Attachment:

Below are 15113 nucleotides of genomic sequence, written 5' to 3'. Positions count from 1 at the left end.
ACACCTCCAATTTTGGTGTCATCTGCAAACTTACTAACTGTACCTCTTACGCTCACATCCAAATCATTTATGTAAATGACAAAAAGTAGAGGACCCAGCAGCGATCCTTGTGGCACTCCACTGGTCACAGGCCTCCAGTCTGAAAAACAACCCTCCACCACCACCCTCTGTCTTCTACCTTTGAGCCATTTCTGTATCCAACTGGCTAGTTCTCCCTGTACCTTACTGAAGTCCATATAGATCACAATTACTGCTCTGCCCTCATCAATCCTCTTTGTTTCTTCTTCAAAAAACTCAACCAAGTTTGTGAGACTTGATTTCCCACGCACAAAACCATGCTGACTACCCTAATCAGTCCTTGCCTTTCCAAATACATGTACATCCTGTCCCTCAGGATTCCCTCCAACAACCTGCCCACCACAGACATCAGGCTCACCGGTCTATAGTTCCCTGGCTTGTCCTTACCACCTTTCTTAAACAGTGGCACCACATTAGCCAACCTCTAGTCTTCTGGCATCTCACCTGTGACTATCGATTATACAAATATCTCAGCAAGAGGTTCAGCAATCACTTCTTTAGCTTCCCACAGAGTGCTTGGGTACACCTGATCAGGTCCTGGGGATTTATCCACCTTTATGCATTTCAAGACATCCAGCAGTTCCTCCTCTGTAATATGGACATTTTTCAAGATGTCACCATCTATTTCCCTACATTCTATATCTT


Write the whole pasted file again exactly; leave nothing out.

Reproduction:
Below are 15113 nucleotides of genomic sequence, written 5' to 3'. Positions count from 1 at the left end.
ACACCTCCAATTTTGGTGTCATCTGCAAACTTACTAACTGTACCTCTTACGCTCACATCCAAATCATTTATGTAAATGACAAAAAGTAGAGGACCCAGCAGCGATCCTTGTGGCACTCCACTGGTCACAGGCCTCCAGTCTGAAAAACAACCCTCCACCACCACCCTCTGTCTTCTACCTTTGAGCCATTTCTGTATCCAACTGGCTAGTTCTCCCTGTACCTTACTGAAGTCCATATAGATCACAATTACTGCTCTGCCCTCATCAATCCTCTTTGTTTCTTCTTCAAAAAACTCAACCAAGTTTGTGAGACTTGATTTCCCACGCACAAAACCATGCTGACTACCCTAATCAGTCCTTGCCTTTCCAAATACATGTACATCCTGTCCCTCAGGATTCCCTCCAACAACCTGCCCACCACAGACATCAGGCTCACCGGTCTATAGTTCCCTGGCTTGTCCTTACCACCTTTCTTAAACAGTGGCACCACATTAGCCAACCTCTAGTCTTCTGGCATCTCACCTGTGACTATCGATTATACAAATATCTCAGCAAGAGGTTCAGCAATCACTTCTTTAGCTTCCCACAGAGTGCTTGGGTACACCTGATCAGGTCCTGGGGATTTATCCACCTTTATGCATTTCAAGACATCCAGCAGTTCCTCCTCTGTAATATGGACATTTTTCAAGATGTCACCATCTATTTCCCTACATTCTATATCTT